Pebble's life limited but deadly for fish

COMPASS: Other points of view

July 14, 2009 

Much has been written about the Pebble mine. Millions of dollars have been spent on the debate over what the development of one of the world's largest open-pit mines will mean for Alaska's economy, its people, its resources, its future and Bristol Bay. However, one side of the story has not been told.

Mine.

I've spent much of my life helping Alaska and Alaskans. But now the foreign companies developing the Pebble mine have stepped up their attacks on me, and it's important for you to hear, straight from the horse's mouth, why I think Bristol Bay is worth the fight.

First, I am not opposed to mining. I support drilling in ANWR. I fly a float plane; I'm a lifetime member of the NRA, an avid fisherman, successful businessman and lifelong Alaskan.

My life has been forged in this state. I grew up in Fairbanks, Anchorage, and Juneau and often lived in part of the family store. My dad borrowed money to send me to college and I worked summers as a Teamster through Local 959. I inherited my father's entrepreneurial spirit and I have been blessed with a beautiful family and a successful business.

I also inherited my father's Alaska pride, which is why I have been crazy enough to pick a fight with multibillion-dollar foreign mining giants.

For over 8,000 years, at least 350 generations of Alaskans have subsisted off the bounty of the Bristol Bay region. Fishing is a way of life, and for the better part of the last decade, fishing in Bristol Bay has added almost $400 million per year to Alaska's bottom line and provided nearly 7,000 equivalent year-round jobs. Even as we develop our other resources, we must, as Gov. Palin recently said, "maintain the integrity of our wild Alaska seafood brand, and the resource itself."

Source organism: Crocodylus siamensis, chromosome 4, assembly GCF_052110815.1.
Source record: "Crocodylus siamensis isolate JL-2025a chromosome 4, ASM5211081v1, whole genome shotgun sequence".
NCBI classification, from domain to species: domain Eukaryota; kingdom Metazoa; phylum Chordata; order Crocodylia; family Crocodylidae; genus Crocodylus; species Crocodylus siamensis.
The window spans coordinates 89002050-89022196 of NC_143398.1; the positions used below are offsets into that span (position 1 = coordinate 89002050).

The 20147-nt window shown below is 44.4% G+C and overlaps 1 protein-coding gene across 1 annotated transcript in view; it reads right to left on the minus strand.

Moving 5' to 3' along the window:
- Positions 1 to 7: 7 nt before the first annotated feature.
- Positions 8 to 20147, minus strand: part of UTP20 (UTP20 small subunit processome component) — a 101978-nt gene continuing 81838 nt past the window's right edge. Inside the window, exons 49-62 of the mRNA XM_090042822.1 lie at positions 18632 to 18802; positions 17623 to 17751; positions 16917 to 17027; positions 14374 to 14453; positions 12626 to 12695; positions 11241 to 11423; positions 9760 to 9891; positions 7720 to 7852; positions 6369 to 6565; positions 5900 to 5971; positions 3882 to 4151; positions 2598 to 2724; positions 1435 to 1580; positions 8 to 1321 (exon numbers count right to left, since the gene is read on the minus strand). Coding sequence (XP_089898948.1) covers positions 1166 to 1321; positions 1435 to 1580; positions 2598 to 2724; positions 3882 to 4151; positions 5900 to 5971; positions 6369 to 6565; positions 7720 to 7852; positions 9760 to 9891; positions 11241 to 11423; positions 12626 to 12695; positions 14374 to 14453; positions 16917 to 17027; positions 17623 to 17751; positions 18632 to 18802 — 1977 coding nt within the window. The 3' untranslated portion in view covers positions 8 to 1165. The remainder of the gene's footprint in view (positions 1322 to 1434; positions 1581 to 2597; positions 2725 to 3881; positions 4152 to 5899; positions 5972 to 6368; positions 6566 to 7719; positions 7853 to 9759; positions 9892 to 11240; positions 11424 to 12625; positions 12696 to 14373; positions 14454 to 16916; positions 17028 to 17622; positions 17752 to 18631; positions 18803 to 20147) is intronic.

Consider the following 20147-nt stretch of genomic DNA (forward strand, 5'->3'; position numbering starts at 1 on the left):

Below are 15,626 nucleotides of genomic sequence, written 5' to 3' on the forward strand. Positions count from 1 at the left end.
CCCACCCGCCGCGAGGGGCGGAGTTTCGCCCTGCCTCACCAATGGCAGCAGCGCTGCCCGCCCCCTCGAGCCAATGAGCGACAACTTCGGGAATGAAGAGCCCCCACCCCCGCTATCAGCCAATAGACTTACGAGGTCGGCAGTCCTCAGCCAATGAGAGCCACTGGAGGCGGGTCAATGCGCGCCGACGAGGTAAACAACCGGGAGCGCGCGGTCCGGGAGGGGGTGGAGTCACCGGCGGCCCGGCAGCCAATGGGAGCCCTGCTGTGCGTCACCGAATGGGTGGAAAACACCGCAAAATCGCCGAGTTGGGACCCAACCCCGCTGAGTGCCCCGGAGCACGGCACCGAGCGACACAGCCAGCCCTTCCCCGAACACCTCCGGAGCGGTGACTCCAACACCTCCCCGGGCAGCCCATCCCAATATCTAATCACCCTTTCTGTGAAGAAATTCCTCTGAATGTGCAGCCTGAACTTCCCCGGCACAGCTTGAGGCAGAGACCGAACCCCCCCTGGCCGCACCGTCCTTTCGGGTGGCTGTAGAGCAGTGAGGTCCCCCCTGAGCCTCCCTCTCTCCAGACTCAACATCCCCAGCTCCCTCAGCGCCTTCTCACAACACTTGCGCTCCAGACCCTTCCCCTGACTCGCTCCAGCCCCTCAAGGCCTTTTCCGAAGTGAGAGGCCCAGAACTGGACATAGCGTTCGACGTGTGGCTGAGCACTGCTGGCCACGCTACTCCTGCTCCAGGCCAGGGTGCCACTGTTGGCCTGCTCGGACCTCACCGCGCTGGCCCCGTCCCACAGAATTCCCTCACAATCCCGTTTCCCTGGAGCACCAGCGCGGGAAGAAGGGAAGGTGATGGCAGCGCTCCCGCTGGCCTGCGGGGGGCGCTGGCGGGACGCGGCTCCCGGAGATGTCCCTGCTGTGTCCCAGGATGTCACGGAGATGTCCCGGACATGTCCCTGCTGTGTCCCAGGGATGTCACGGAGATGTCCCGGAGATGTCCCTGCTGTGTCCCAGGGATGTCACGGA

Open pit mining is a dirty, ugly business that will leave the land scarred forever. Scientists tell us that just three or four parts per billion of copper in fresh water leave salmon with a seriously impaired or nonexistent ability to find their way back to their spawning stream. In an area with volcanoes, earthquakes and typical 125 mph winds, copper dust from the open pit mine will certainly find its way into the water and destroy the salmon population.

The mine developers tell us the Pebble mine will create an earthen dam 740 feet high - that's 200 feet higher than the Seattle Space Needle. The pit will be 2½ miles long, 1½ miles wide and ½ mile deep - 1,500 feet below sea level. At its peak, the Pebble mine will employ around 1,000 workers, generate billions of dollars for the foreign mining conglomerates and jeopardize nearly 7,000 "infinitely renewable" fishing jobs.

When all the copper and gold is gone, we will be left with the largest earthen dam in the world holding back perhaps the largest toxic dump on Earth. The mine developers will take our copper and gold, make their money and be gone. Alaska will be left with a devastated river drainage system, a toxic dump and no jobs.

The battle over Pebble mine has not been a fight of equals. I was proud to join with hundreds of other Alaskans last year who helped financially support Alaska's Clean Water Initiative. We faced eight international mining giants that spent over $13 million to defeat Ballot Measure 4. That skirmish was lost, but the fight for Bristol Bay continues.

Alaska's Constitution calls for our natural resources to be used for the "maximum benefit of its people." Why risk 54,000 seafood industry jobs for 1,000 mining jobs? Fish go on forever; the mine has a limited life. I am a money manager by trade and this equation makes no sense.

Most communities, let alone individuals, cannot afford to fight the mining corporations. I have been blessed by this great state and have the ability to put my money where my mouth is ... and I plan to continue to do so. Bristol Bay is worth it.


Bob Gillam is a lifelong Alaskan who has owned a home on Lake Clark for 25 years. He is an advocate and supporter of the fight against the proposed Pebble mine.

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